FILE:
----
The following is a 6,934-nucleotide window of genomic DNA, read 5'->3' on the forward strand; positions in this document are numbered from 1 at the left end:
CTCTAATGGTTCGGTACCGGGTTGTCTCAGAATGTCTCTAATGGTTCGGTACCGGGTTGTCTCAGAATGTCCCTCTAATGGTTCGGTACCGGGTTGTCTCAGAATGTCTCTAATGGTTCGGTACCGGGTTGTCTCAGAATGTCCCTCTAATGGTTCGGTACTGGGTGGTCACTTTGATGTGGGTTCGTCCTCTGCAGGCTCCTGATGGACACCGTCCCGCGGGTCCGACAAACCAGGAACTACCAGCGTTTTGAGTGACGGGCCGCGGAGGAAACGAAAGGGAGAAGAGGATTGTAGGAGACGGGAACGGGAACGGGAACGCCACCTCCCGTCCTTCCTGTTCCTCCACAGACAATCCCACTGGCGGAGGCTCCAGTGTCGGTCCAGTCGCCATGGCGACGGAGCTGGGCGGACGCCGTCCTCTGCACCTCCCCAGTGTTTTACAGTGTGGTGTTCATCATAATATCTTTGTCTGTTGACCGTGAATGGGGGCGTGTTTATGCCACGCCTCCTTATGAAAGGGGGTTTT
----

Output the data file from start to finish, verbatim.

The following is a 6,934-nucleotide window of genomic DNA, read 5'->3' on the forward strand; positions in this document are numbered from 1 at the left end:
CTCTAATGGTTCGGTACCGGGTTGTCTCAGAATGTCTCTAATGGTTCGGTACCGGGTTGTCTCAGAATGTCCCTCTAATGGTTCGGTACCGGGTTGTCTCAGAATGTCTCTAATGGTTCGGTACCGGGTTGTCTCAGAATGTCCCTCTAATGGTTCGGTACTGGGTGGTCACTTTGATGTGGGTTCGTCCTCTGCAGGCTCCTGATGGACACCGTCCCGCGGGTCCGACAAACCAGGAACTACCAGCGTTTTGAGTGACGGGCCGCGGAGGAAACGAAAGGGAGAAGAGGATTGTAGGAGACGGGAACGGGAACGGGAACGCCACCTCCCGTCCTTCCTGTTCCTCCACAGACAATCCCACTGGCGGAGGCTCCAGTGTCGGTCCAGTCGCCATGGCGACGGAGCTGGGCGGACGCCGTCCTCTGCACCTCCCCAGTGTTTTACAGTGTGGTGTTCATCATAATATCTTTGTCTGTTGACCGTGAATGGGGGCGTGTTTATGCCACGCCTCCTTATGAAAGGGGGTTTT